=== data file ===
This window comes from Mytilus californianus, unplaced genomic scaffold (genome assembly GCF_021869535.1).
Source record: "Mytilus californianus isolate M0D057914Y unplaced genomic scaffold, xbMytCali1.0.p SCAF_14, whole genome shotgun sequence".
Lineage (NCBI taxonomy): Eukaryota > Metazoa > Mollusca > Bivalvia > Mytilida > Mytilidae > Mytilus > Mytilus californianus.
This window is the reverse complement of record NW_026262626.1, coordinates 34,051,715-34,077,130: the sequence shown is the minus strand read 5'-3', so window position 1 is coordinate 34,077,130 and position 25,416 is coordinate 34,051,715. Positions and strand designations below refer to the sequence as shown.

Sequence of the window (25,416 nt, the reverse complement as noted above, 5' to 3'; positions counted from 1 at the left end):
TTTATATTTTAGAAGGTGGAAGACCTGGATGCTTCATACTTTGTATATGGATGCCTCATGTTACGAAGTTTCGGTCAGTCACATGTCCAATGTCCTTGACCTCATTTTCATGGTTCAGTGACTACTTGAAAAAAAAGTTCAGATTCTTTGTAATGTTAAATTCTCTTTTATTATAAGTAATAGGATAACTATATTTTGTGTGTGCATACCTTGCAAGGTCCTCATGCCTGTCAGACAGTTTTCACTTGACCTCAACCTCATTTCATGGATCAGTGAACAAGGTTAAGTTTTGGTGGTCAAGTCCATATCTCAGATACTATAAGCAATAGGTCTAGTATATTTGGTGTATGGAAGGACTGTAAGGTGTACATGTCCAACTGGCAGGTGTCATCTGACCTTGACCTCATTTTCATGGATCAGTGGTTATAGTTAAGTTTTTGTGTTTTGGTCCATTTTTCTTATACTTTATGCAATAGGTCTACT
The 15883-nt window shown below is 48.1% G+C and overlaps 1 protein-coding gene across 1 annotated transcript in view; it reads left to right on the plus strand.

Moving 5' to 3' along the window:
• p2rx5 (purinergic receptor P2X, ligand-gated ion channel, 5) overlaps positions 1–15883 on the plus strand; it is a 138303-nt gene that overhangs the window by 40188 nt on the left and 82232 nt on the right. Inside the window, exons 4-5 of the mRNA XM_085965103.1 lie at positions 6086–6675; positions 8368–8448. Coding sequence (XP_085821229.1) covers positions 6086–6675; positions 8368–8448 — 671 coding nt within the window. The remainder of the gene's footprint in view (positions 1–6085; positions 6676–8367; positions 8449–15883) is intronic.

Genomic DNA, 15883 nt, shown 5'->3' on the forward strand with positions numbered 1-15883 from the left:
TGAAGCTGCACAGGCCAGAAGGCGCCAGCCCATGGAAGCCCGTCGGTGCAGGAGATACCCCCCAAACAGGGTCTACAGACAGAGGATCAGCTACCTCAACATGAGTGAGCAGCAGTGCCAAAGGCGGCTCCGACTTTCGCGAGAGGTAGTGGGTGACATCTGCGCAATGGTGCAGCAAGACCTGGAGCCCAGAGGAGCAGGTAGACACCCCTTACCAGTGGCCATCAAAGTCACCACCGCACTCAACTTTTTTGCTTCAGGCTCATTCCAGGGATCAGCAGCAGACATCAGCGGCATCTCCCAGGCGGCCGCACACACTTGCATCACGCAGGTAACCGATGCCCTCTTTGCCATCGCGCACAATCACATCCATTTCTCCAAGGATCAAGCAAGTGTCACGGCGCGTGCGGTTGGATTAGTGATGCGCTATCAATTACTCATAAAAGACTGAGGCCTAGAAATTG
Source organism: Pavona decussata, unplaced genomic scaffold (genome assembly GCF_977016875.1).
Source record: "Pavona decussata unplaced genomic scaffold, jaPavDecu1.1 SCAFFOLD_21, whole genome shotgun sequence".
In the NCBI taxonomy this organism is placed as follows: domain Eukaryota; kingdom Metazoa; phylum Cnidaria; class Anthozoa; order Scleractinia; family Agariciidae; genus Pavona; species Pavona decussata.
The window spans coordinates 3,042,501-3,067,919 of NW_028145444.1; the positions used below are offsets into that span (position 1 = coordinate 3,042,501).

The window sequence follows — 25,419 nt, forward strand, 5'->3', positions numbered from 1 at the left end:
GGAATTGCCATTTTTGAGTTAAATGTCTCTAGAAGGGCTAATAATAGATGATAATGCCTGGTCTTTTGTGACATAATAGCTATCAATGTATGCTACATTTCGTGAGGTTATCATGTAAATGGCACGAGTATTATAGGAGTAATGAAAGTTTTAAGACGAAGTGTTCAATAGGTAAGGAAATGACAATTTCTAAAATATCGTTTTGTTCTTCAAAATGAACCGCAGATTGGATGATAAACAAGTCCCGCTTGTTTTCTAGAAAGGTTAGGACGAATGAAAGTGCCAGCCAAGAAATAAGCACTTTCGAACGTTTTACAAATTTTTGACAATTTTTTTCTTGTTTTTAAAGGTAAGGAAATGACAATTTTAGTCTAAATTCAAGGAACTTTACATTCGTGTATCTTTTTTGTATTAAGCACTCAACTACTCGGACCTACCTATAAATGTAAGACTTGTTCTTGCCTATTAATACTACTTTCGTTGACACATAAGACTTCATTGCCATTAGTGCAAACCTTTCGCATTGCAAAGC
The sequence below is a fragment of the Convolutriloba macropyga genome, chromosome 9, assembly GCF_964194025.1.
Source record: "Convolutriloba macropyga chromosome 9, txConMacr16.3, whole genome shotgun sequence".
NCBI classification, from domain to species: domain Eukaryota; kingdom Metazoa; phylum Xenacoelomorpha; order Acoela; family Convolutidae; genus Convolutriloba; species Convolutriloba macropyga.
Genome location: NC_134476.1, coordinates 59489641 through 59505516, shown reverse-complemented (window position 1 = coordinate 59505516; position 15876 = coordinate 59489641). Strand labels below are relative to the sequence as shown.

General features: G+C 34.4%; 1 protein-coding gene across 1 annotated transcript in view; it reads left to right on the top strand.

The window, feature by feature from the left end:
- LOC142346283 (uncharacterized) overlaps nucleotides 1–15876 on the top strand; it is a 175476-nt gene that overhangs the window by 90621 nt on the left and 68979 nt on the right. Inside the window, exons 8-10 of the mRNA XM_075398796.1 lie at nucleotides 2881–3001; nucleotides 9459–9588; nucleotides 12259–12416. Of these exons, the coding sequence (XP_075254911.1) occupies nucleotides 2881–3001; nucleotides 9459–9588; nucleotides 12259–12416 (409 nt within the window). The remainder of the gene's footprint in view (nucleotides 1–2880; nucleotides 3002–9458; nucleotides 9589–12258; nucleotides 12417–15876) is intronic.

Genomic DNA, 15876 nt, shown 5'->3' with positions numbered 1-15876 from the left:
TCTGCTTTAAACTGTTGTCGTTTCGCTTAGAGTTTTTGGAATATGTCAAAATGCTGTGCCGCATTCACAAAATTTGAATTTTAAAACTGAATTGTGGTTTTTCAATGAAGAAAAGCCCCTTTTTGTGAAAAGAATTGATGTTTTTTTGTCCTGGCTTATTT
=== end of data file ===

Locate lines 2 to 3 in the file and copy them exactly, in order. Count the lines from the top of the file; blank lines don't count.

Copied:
Source record: "Mytilus californianus isolate M0D057914Y unplaced genomic scaffold, xbMytCali1.0.p SCAF_14, whole genome shotgun sequence".
Lineage (NCBI taxonomy): Eukaryota > Metazoa > Mollusca > Bivalvia > Mytilida > Mytilidae > Mytilus > Mytilus californianus.